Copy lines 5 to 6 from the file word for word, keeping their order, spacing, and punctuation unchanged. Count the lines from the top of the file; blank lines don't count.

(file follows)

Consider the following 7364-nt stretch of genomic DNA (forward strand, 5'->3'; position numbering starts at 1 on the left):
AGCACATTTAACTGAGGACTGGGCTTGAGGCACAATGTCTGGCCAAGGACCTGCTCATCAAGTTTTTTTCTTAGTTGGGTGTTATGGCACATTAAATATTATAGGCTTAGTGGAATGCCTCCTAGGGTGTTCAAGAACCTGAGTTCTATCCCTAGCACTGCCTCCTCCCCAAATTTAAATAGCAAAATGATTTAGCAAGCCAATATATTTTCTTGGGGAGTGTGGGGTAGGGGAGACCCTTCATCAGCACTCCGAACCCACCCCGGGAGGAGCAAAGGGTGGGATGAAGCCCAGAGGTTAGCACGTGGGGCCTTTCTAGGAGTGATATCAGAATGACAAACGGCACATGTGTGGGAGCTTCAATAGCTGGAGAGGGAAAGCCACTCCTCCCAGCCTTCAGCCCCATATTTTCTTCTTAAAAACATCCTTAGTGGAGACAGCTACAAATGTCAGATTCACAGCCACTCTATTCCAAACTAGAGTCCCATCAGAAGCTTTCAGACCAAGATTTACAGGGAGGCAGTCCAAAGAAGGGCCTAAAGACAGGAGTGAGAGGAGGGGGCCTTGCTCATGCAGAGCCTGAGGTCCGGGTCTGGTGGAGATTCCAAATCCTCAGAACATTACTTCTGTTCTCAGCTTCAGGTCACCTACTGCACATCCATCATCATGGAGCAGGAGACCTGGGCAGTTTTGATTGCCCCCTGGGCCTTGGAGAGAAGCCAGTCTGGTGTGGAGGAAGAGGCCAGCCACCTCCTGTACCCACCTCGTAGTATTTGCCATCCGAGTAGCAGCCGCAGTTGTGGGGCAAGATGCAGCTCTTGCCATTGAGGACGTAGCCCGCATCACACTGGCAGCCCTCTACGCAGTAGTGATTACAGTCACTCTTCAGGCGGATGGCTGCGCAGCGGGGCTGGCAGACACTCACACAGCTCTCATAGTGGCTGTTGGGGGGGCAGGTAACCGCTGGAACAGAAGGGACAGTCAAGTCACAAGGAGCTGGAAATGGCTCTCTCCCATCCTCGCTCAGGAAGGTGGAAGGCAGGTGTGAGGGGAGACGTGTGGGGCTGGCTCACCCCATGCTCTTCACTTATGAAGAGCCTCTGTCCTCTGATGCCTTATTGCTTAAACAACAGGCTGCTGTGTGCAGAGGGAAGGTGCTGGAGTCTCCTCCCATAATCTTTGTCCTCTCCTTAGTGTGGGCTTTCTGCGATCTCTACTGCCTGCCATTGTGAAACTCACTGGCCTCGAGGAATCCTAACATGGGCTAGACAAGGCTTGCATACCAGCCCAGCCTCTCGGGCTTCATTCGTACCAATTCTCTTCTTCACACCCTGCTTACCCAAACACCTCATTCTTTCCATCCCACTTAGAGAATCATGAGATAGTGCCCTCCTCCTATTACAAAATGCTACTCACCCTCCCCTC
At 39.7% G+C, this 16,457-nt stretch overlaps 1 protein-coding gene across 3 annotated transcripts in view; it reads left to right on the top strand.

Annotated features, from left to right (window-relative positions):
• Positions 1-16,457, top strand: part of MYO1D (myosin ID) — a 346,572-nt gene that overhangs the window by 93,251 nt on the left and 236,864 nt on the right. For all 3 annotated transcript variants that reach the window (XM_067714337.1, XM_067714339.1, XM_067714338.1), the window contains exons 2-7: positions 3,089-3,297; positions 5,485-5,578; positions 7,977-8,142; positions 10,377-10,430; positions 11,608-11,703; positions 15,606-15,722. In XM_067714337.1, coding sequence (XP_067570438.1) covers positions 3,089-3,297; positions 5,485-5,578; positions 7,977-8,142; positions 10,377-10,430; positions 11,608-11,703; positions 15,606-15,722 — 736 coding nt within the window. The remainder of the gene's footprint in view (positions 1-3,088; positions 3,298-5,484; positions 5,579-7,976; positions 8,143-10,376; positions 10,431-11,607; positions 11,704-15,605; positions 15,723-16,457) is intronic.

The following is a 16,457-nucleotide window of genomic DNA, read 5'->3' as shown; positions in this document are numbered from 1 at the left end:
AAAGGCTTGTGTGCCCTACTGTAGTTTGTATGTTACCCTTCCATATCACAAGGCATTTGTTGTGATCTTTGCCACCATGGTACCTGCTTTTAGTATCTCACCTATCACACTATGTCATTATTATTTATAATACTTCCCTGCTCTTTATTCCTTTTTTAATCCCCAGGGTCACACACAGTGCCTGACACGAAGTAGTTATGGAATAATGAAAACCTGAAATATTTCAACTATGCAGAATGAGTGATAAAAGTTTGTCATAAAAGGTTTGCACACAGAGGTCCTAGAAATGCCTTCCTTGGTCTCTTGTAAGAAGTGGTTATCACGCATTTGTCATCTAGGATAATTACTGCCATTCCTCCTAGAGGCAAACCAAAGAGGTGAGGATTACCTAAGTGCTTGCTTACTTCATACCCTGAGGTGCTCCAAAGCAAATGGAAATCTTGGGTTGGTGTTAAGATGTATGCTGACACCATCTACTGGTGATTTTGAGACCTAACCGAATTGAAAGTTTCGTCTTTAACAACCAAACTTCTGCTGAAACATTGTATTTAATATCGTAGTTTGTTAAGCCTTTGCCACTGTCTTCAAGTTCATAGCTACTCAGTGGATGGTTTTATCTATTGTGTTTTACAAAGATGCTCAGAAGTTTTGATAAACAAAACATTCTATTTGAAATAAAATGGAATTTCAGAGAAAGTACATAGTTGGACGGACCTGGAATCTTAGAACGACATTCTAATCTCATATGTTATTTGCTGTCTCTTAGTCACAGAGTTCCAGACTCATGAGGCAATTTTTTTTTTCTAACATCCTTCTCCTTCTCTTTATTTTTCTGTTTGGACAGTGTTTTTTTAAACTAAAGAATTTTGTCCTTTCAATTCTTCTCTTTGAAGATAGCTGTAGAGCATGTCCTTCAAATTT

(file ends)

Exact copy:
• Positions 1-16,457, top strand: part of MYO1D (myosin ID) — a 346,572-nt gene that overhangs the window by 93,251 nt on the left and 236,864 nt on the right. For all 3 annotated transcript variants that reach the window (XM_067714337.1, XM_067714339.1, XM_067714338.1), the window contains exons 2-7: positions 3,089-3,297; positions 5,485-5,578; positions 7,977-8,142; positions 10,377-10,430; positions 11,608-11,703; positions 15,606-15,722. In XM_067714337.1, coding sequence (XP_067570438.1) covers positions 3,089-3,297; positions 5,485-5,578; positions 7,977-8,142; positions 10,377-10,430; positions 11,608-11,703; positions 15,606-15,722 — 736 coding nt within the window. The remainder of the gene's footprint in view (positions 1-3,088; positions 3,298-5,484; positions 5,579-7,976; positions 8,143-10,376; positions 10,431-11,607; positions 11,704-15,605; positions 15,723-16,457) is intronic.

The following is a 16,457-nucleotide window of genomic DNA, read 5'->3' as shown; positions in this document are numbered from 1 at the left end: